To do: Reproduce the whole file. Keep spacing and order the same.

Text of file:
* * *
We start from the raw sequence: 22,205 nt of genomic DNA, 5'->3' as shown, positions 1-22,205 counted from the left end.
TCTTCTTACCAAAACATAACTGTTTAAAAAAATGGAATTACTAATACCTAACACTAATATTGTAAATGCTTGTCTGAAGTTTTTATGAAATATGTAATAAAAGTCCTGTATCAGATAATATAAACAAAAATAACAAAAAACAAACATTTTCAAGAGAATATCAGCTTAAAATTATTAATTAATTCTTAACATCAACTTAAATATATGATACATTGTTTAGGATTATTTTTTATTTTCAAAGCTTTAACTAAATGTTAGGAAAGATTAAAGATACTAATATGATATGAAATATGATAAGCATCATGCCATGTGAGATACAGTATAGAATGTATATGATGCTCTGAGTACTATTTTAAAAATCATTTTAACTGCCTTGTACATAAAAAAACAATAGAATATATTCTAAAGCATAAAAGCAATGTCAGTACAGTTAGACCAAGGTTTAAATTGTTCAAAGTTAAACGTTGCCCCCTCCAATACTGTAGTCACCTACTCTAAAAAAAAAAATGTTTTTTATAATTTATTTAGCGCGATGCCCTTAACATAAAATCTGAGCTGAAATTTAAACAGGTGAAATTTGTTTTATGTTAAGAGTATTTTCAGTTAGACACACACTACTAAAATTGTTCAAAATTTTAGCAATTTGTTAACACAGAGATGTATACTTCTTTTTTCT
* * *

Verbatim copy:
We start from the raw sequence: 22,205 nt of genomic DNA, 5'->3' as shown, positions 1-22,205 counted from the left end.
TCTTCTTACCAAAACATAACTGTTTAAAAAAATGGAATTACTAATACCTAACACTAATATTGTAAATGCTTGTCTGAAGTTTTTATGAAATATGTAATAAAAGTCCTGTATCAGATAATATAAACAAAAATAACAAAAAACAAACATTTTCAAGAGAATATCAGCTTAAAATTATTAATTAATTCTTAACATCAACTTAAATATATGATACATTGTTTAGGATTATTTTTTATTTTCAAAGCTTTAACTAAATGTTAGGAAAGATTAAAGATACTAATATGATATGAAATATGATAAGCATCATGCCATGTGAGATACAGTATAGAATGTATATGATGCTCTGAGTACTATTTTAAAAATCATTTTAACTGCCTTGTACATAAAAAAACAATAGAATATATTCTAAAGCATAAAAGCAATGTCAGTACAGTTAGACCAAGGTTTAAATTGTTCAAAGTTAAACGTTGCCCCCTCCAATACTGTAGTCACCTACTCTAAAAAAAAAAATGTTTTTTATAATTTATTTAGCGCGATGCCCTTAACATAAAATCTGAGCTGAAATTTAAACAGGTGAAATTTGTTTTATGTTAAGAGTATTTTCAGTTAGACACACACTACTAAAATTGTTCAAAATTTTAGCAATTTGTTAACACAGAGATGTATACTTCTTTTTTCT